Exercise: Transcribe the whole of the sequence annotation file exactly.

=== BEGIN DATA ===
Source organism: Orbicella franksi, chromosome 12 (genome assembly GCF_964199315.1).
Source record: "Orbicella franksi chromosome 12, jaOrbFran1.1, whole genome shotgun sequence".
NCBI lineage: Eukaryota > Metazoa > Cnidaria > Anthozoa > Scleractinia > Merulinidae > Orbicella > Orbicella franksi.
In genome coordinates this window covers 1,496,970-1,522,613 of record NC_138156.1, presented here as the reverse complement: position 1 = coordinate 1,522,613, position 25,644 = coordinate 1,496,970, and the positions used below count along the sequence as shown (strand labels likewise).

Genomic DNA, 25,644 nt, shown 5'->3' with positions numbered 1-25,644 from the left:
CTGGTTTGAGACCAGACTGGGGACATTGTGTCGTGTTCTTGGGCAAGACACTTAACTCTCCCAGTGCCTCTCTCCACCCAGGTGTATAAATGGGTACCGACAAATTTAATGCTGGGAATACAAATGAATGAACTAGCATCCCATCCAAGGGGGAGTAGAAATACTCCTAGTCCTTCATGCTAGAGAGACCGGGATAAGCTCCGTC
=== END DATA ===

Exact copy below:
Source organism: Orbicella franksi, chromosome 12 (genome assembly GCF_964199315.1).
Source record: "Orbicella franksi chromosome 12, jaOrbFran1.1, whole genome shotgun sequence".
NCBI lineage: Eukaryota > Metazoa > Cnidaria > Anthozoa > Scleractinia > Merulinidae > Orbicella > Orbicella franksi.
In genome coordinates this window covers 1,496,970-1,522,613 of record NC_138156.1, presented here as the reverse complement: position 1 = coordinate 1,522,613, position 25,644 = coordinate 1,496,970, and the positions used below count along the sequence as shown (strand labels likewise).

Genomic DNA, 25,644 nt, shown 5'->3' with positions numbered 1-25,644 from the left:
CTGGTTTGAGACCAGACTGGGGACATTGTGTCGTGTTCTTGGGCAAGACACTTAACTCTCCCAGTGCCTCTCTCCACCCAGGTGTATAAATGGGTACCGACAAATTTAATGCTGGGAATACAAATGAATGAACTAGCATCCCATCCAAGGGGGAGTAGAAATACTCCTAGTCCTTCATGCTAGAGAGACCGGGATAAGCTCCGTC